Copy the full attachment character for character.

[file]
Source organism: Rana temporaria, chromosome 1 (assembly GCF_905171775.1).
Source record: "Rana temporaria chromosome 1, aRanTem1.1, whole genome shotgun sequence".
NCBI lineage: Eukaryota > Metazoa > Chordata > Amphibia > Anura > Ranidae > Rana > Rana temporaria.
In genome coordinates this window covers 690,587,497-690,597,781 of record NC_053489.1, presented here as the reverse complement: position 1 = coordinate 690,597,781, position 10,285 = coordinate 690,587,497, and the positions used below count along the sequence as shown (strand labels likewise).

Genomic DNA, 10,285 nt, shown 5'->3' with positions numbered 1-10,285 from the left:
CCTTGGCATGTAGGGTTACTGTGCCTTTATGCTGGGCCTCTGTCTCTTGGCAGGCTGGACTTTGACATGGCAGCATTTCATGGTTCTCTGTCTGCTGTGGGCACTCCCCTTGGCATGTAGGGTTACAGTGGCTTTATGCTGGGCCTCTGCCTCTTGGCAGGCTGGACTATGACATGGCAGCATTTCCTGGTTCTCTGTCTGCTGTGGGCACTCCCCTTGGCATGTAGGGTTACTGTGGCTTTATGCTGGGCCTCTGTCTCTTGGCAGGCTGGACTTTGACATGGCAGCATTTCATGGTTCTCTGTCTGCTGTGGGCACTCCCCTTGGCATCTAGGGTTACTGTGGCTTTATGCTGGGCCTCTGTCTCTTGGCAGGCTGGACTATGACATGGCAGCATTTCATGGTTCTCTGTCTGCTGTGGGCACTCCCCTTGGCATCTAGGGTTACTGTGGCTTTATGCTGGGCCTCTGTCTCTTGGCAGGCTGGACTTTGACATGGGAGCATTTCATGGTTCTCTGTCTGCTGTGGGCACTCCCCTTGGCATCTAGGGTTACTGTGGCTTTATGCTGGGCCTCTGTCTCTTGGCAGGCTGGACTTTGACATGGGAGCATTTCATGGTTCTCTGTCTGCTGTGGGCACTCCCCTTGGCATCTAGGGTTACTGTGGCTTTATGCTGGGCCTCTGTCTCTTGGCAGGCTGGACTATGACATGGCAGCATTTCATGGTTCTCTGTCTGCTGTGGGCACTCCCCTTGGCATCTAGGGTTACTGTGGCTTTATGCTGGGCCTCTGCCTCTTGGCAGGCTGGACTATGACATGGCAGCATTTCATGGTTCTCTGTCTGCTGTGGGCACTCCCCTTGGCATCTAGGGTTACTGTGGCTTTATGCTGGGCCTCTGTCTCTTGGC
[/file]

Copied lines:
Source organism: Rana temporaria, chromosome 1 (assembly GCF_905171775.1).
Source record: "Rana temporaria chromosome 1, aRanTem1.1, whole genome shotgun sequence".
NCBI lineage: Eukaryota > Metazoa > Chordata > Amphibia > Anura > Ranidae > Rana > Rana temporaria.
In genome coordinates this window covers 690,587,497-690,597,781 of record NC_053489.1, presented here as the reverse complement: position 1 = coordinate 690,597,781, position 10,285 = coordinate 690,587,497, and the positions used below count along the sequence as shown (strand labels likewise).

Genomic DNA, 10,285 nt, shown 5'->3' with positions numbered 1-10,285 from the left:
CCTTGGCATGTAGGGTTACTGTGCCTTTATGCTGGGCCTCTGTCTCTTGGCAGGCTGGACTTTGACATGGCAGCATTTCATGGTTCTCTGTCTGCTGTGGGCACTCCCCTTGGCATGTAGGGTTACAGTGGCTTTATGCTGGGCCTCTGCCTCTTGGCAGGCTGGACTATGACATGGCAGCATTTCCTGGTTCTCTGTCTGCTGTGGGCACTCCCCTTGGCATGTAGGGTTACTGTGGCTTTATGCTGGGCCTCTGTCTCTTGGCAGGCTGGACTTTGACATGGCAGCATTTCATGGTTCTCTGTCTGCTGTGGGCACTCCCCTTGGCATCTAGGGTTACTGTGGCTTTATGCTGGGCCTCTGTCTCTTGGCAGGCTGGACTATGACATGGCAGCATTTCATGGTTCTCTGTCTGCTGTGGGCACTCCCCTTGGCATCTAGGGTTACTGTGGCTTTATGCTGGGCCTCTGTCTCTTGGCAGGCTGGACTTTGACATGGGAGCATTTCATGGTTCTCTGTCTGCTGTGGGCACTCCCCTTGGCATCTAGGGTTACTGTGGCTTTATGCTGGGCCTCTGTCTCTTGGCAGGCTGGACTTTGACATGGGAGCATTTCATGGTTCTCTGTCTGCTGTGGGCACTCCCCTTGGCATCTAGGGTTACTGTGGCTTTATGCTGGGCCTCTGTCTCTTGGCAGGCTGGACTATGACATGGCAGCATTTCATGGTTCTCTGTCTGCTGTGGGCACTCCCCTTGGCATCTAGGGTTACTGTGGCTTTATGCTGGGCCTCTGCCTCTTGGCAGGCTGGACTATGACATGGCAGCATTTCATGGTTCTCTGTCTGCTGTGGGCACTCCCCTTGGCATCTAGGGTTACTGTGGCTTTATGCTGGGCCTCTGTCTCTTGGC